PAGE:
However, fear not. We need to realise that the BoM is for the remnant of Lehi, to be restored to the knowledge of Jesus and what He has done for is not really about us. But, the fact is there is another book that will come, and that is the sealed portion. That won't come until the Gentiles, repent (the Gentiles are those who brought the book of Mormon forth- D&C109:60. But it will happen!! We just need to hope we can belong to that 'few true believers' who are left, and currently the numbers are dwindling, severely.

Ok, I have spoken too much.
God bless,

Alan Rock Waterman said...

I figured out why you were unable to find my comments about Abraham in the JST. It's because I used his name Abram. If you were searching for AbraHAM you wouldn't have found it.

It's in my piece on tithing here:

Also Jonathan wrote about it in "Tithing: What's In A Word?"

Inspire said...

I'd like to take a crack at the whole Great and Abominable Church thing... bouncing off of LDSDPer's post.

She said something about us being in captivity, and that the G&A Church is corporatism. I tend to agree with this assessment, and it is interesting if we take a look at what Nephi has to say about these things.

An angel tells him that the Gentiles will become captive to the G&A Church, but eventually a number of them will come "upon the many waters out of captivity." Now we can easily read into this the tired LDS tradition of the group of Gentiles being Columbus and the pilgrims, etc. (even though Columbus' whole deal was a corporate venture). But remember, we are also told that once the Gentiles come out of captivity, it will be a permanent thing, then they will be "a blessed people upon the promised land FOREVER... no more brought down into captivity." At that point, they will also be "numbered among" the seed of Lehi.

So I submit that the coming out of captivity by the Gentiles is a future event, because if that "man" was Columbus, then there should be no more captivity for at least a group of Gentiles. These Gentiles will have become "white" (not talking about a skin color, but rather, a spiritual quality) like the Nephites did when the Savior visited them. I don't see any of the prophesied fruits of the release from bondage, but there are plenty of witnesses that captivity still prevails.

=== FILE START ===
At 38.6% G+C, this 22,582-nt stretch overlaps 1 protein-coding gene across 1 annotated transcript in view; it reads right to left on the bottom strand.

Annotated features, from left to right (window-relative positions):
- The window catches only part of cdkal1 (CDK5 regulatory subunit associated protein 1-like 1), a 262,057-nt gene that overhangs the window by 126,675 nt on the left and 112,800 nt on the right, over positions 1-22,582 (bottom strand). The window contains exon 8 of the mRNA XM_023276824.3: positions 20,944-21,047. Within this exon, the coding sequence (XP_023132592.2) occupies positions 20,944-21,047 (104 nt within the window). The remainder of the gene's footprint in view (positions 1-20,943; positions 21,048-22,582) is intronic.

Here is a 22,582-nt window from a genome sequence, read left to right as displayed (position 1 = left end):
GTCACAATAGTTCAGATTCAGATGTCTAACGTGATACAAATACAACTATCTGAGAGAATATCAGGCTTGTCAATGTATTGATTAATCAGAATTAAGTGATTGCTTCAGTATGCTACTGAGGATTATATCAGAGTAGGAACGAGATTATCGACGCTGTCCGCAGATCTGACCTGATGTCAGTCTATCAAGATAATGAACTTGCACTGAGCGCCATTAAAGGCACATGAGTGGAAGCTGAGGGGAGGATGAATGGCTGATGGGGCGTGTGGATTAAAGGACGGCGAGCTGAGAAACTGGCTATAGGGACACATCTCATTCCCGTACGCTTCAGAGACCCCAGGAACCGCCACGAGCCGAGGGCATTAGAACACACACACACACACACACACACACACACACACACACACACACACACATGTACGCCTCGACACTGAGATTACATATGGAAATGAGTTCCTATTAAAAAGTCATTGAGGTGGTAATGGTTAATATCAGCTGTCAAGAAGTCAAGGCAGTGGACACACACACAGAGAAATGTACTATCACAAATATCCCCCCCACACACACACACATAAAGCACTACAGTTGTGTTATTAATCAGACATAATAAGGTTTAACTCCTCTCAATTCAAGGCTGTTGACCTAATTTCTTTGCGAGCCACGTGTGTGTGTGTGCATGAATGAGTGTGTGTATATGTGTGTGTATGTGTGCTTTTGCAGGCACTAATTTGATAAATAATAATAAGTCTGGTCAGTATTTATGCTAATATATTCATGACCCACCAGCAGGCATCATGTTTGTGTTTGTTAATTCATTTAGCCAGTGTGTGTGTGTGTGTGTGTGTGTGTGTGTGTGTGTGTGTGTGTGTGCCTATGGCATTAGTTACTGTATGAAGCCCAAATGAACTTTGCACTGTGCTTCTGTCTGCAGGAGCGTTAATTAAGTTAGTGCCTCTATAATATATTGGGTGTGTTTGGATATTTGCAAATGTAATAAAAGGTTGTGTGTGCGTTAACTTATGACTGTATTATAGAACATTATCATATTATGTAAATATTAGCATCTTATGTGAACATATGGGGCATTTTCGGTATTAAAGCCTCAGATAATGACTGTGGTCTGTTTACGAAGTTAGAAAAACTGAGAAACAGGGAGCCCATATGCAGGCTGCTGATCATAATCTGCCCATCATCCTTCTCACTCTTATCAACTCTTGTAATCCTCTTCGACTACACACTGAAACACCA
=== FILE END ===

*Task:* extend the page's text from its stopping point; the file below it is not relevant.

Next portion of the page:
PS - This man and the free Gentiles will also carry a "book" with them, which will be "convincing" to not only Israel, but to a great many of the Gentiles as well (at least that's my reading). The book cannot be the Bible, because the angel explains the Bible is the corrupted Book of the Lamb and is the thing used to make people captives in the first place.

LDSDPer said...

Can anyone else not put Daymon Smith's 'book' down?

My husband and I have precious little time for reading together, but we find that, once we begin, we can't stop.

I posted on the cultural history blog--

but there doesn't seem to be much happening there.

Anyone else have anything to say, or is this just too comprehensive? Or are *we* waiting until we are finished reading to discuss it? Or is it just too personal?

I don't need to know anything; only if someone wants to say what they think--

thereisnoheaven said...

I usually don't leave a message on the Net, but I have to say thank you for this information.

I want you to know that there are many people outside of US, who are very grateful for your blog.

Thanks again.

JD said...

Rock, I have very recently discovered your blog through John Dehlin. I can't thank you enough for the insights and knowledge you've imparted that are starting to calm my restless heart.
You quote from the CHI "Tithing is 10% of income more than we have need."
I have been unable to verify this online - I have to see it for myself. Can you help me out, please?